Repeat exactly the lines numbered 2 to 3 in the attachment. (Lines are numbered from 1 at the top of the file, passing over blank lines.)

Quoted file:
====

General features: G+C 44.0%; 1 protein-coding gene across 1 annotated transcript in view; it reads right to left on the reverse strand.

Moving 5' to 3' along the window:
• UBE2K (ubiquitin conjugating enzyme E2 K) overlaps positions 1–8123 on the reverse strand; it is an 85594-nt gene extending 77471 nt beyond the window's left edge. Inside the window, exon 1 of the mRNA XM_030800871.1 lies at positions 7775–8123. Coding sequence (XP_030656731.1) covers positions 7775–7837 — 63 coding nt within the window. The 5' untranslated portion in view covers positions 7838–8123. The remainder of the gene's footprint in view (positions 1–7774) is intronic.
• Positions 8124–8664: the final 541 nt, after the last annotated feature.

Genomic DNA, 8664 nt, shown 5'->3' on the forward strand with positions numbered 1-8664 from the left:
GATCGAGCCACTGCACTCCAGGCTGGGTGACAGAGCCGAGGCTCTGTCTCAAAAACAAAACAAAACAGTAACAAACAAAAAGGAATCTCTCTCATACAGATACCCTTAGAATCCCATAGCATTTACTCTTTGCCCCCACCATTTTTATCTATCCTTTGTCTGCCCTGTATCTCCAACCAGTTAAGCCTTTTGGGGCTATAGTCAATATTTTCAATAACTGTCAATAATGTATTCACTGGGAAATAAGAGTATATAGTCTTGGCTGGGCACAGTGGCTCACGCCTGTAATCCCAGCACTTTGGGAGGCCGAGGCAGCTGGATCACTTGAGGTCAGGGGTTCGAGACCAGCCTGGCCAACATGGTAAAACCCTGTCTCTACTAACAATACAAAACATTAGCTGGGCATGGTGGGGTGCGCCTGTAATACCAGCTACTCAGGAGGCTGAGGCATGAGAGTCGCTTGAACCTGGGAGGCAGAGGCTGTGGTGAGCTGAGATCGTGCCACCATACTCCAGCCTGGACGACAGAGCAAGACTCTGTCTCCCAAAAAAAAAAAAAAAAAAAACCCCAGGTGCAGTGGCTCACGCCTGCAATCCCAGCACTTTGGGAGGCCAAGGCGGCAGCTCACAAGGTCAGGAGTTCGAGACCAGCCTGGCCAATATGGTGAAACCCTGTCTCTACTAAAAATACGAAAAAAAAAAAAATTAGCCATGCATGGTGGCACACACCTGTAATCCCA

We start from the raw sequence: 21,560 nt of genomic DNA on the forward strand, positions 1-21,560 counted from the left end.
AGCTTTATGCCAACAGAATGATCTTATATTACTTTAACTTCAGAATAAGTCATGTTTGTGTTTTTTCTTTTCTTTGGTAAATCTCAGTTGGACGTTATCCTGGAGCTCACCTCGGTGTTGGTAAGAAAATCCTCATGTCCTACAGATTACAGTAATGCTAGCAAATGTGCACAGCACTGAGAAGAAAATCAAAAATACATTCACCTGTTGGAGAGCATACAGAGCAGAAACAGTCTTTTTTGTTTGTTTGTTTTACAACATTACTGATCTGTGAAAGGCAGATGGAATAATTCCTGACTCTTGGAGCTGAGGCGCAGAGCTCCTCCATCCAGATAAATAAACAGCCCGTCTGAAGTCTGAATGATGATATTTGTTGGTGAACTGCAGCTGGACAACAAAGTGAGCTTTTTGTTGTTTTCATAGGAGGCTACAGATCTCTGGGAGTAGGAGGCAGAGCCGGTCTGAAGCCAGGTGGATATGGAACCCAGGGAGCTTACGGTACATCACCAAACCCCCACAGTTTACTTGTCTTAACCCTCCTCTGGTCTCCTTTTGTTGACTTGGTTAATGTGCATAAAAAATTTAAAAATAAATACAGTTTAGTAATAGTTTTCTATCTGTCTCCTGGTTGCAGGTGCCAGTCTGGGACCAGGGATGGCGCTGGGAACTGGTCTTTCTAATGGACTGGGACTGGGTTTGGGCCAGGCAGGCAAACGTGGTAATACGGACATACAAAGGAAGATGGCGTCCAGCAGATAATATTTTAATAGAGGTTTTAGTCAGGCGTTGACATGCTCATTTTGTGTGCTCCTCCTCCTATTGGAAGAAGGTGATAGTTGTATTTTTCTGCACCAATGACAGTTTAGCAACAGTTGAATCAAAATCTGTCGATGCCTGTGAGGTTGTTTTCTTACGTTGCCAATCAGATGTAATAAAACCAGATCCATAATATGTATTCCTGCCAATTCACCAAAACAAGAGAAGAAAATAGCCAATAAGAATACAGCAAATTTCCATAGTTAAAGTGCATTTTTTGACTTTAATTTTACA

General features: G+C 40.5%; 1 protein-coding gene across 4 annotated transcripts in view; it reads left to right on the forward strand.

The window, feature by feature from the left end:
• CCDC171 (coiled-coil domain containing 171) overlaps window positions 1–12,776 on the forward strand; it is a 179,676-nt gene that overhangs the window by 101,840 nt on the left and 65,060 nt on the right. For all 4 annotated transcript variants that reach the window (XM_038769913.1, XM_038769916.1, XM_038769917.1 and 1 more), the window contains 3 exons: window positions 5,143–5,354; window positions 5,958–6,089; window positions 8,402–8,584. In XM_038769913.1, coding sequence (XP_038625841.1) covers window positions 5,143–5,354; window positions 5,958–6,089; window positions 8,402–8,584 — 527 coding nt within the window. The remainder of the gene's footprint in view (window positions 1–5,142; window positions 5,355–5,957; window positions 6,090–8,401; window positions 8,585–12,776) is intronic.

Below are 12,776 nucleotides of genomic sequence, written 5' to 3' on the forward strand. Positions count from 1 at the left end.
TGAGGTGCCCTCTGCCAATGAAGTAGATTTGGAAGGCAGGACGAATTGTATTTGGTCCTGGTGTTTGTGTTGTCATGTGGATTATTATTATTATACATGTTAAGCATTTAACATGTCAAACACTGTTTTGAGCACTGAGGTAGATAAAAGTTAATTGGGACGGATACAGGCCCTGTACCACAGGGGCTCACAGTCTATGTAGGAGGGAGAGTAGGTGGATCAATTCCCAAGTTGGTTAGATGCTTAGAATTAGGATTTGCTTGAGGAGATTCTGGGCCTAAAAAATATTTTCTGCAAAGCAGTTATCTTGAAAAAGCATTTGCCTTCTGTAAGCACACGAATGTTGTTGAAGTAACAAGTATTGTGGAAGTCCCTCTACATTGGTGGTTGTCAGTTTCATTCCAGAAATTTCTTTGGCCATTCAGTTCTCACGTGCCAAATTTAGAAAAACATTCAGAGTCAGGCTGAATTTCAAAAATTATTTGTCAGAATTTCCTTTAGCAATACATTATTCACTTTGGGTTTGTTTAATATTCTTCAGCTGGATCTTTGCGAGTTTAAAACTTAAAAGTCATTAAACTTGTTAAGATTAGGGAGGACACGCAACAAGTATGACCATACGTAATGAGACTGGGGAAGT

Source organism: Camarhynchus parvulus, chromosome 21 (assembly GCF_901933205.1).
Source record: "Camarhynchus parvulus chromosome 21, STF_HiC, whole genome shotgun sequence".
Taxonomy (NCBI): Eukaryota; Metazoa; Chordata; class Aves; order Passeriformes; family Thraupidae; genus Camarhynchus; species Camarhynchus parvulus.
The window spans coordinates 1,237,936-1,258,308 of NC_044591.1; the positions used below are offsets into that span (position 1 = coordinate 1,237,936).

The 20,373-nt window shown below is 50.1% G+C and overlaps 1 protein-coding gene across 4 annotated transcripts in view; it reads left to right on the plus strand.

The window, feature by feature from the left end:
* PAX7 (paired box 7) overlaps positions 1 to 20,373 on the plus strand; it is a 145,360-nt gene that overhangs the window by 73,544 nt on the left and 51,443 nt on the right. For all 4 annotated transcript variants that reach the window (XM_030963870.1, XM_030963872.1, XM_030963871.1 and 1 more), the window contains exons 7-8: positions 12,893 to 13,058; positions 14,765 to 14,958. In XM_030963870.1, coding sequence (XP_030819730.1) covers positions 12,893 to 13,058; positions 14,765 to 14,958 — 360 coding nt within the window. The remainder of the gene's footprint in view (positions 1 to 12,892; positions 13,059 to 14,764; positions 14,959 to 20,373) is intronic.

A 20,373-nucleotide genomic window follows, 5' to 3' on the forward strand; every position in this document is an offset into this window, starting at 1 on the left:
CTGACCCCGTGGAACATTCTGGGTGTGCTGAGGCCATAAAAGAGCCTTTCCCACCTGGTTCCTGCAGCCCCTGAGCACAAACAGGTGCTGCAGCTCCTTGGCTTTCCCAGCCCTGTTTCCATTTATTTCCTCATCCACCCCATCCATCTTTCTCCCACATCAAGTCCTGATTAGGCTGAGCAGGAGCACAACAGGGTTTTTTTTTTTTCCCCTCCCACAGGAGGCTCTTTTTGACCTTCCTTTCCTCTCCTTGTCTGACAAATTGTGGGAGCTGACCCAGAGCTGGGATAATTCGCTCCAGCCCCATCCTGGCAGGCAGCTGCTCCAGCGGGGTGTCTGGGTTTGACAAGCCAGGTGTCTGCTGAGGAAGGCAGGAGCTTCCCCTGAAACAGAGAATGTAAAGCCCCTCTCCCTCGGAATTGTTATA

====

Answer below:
Moving 5' to 3' along the window:
• UBE2K (ubiquitin conjugating enzyme E2 K) overlaps positions 1–8123 on the reverse strand; it is an 85594-nt gene extending 77471 nt beyond the window's left edge. Inside the window, exon 1 of the mRNA XM_030800871.1 lies at positions 7775–8123. Coding sequence (XP_030656731.1) covers positions 7775–7837 — 63 coding nt within the window. The 5' untranslated portion in view covers positions 7838–8123. The remainder of the gene's footprint in view (positions 1–7774) is intronic.